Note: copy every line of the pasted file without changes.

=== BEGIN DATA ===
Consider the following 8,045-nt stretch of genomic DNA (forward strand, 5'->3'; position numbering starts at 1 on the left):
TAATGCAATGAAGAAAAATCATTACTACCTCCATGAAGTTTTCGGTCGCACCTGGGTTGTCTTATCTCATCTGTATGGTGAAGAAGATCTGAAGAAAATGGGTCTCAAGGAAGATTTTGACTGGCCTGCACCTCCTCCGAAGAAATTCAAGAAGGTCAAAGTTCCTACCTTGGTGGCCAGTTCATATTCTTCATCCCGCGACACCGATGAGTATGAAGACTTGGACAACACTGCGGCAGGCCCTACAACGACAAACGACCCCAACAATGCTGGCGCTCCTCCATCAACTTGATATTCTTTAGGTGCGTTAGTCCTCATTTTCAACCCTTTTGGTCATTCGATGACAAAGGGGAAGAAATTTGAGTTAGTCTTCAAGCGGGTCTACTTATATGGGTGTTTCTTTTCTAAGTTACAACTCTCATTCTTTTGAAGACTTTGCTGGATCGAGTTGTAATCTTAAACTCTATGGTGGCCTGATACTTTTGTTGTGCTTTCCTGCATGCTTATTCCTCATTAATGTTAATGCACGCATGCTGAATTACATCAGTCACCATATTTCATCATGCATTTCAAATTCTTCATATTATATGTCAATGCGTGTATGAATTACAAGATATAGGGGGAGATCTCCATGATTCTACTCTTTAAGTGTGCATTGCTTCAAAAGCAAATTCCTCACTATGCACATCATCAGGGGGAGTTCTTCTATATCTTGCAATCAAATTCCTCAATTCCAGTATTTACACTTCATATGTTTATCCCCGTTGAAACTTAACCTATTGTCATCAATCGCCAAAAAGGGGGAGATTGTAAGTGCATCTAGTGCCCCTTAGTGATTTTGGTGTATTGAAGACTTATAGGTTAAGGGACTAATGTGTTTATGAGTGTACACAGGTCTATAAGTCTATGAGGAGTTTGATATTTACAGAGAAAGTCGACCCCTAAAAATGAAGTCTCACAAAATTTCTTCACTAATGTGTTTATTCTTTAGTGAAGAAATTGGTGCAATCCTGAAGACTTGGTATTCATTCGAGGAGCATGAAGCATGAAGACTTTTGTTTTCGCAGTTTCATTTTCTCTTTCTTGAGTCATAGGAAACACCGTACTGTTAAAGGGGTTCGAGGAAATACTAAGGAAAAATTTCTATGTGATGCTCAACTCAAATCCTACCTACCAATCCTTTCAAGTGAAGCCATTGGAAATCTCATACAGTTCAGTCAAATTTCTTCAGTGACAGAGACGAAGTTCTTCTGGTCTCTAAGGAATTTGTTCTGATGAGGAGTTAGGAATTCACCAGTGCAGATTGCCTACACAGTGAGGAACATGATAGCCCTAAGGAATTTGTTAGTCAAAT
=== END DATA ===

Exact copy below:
Consider the following 8,045-nt stretch of genomic DNA (forward strand, 5'->3'; position numbering starts at 1 on the left):
TAATGCAATGAAGAAAAATCATTACTACCTCCATGAAGTTTTCGGTCGCACCTGGGTTGTCTTATCTCATCTGTATGGTGAAGAAGATCTGAAGAAAATGGGTCTCAAGGAAGATTTTGACTGGCCTGCACCTCCTCCGAAGAAATTCAAGAAGGTCAAAGTTCCTACCTTGGTGGCCAGTTCATATTCTTCATCCCGCGACACCGATGAGTATGAAGACTTGGACAACACTGCGGCAGGCCCTACAACGACAAACGACCCCAACAATGCTGGCGCTCCTCCATCAACTTGATATTCTTTAGGTGCGTTAGTCCTCATTTTCAACCCTTTTGGTCATTCGATGACAAAGGGGAAGAAATTTGAGTTAGTCTTCAAGCGGGTCTACTTATATGGGTGTTTCTTTTCTAAGTTACAACTCTCATTCTTTTGAAGACTTTGCTGGATCGAGTTGTAATCTTAAACTCTATGGTGGCCTGATACTTTTGTTGTGCTTTCCTGCATGCTTATTCCTCATTAATGTTAATGCACGCATGCTGAATTACATCAGTCACCATATTTCATCATGCATTTCAAATTCTTCATATTATATGTCAATGCGTGTATGAATTACAAGATATAGGGGGAGATCTCCATGATTCTACTCTTTAAGTGTGCATTGCTTCAAAAGCAAATTCCTCACTATGCACATCATCAGGGGGAGTTCTTCTATATCTTGCAATCAAATTCCTCAATTCCAGTATTTACACTTCATATGTTTATCCCCGTTGAAACTTAACCTATTGTCATCAATCGCCAAAAAGGGGGAGATTGTAAGTGCATCTAGTGCCCCTTAGTGATTTTGGTGTATTGAAGACTTATAGGTTAAGGGACTAATGTGTTTATGAGTGTACACAGGTCTATAAGTCTATGAGGAGTTTGATATTTACAGAGAAAGTCGACCCCTAAAAATGAAGTCTCACAAAATTTCTTCACTAATGTGTTTATTCTTTAGTGAAGAAATTGGTGCAATCCTGAAGACTTGGTATTCATTCGAGGAGCATGAAGCATGAAGACTTTTGTTTTCGCAGTTTCATTTTCTCTTTCTTGAGTCATAGGAAACACCGTACTGTTAAAGGGGTTCGAGGAAATACTAAGGAAAAATTTCTATGTGATGCTCAACTCAAATCCTACCTACCAATCCTTTCAAGTGAAGCCATTGGAAATCTCATACAGTTCAGTCAAATTTCTTCAGTGACAGAGACGAAGTTCTTCTGGTCTCTAAGGAATTTGTTCTGATGAGGAGTTAGGAATTCACCAGTGCAGATTGCCTACACAGTGAGGAACATGATAGCCCTAAGGAATTTGTTAGTCAAAT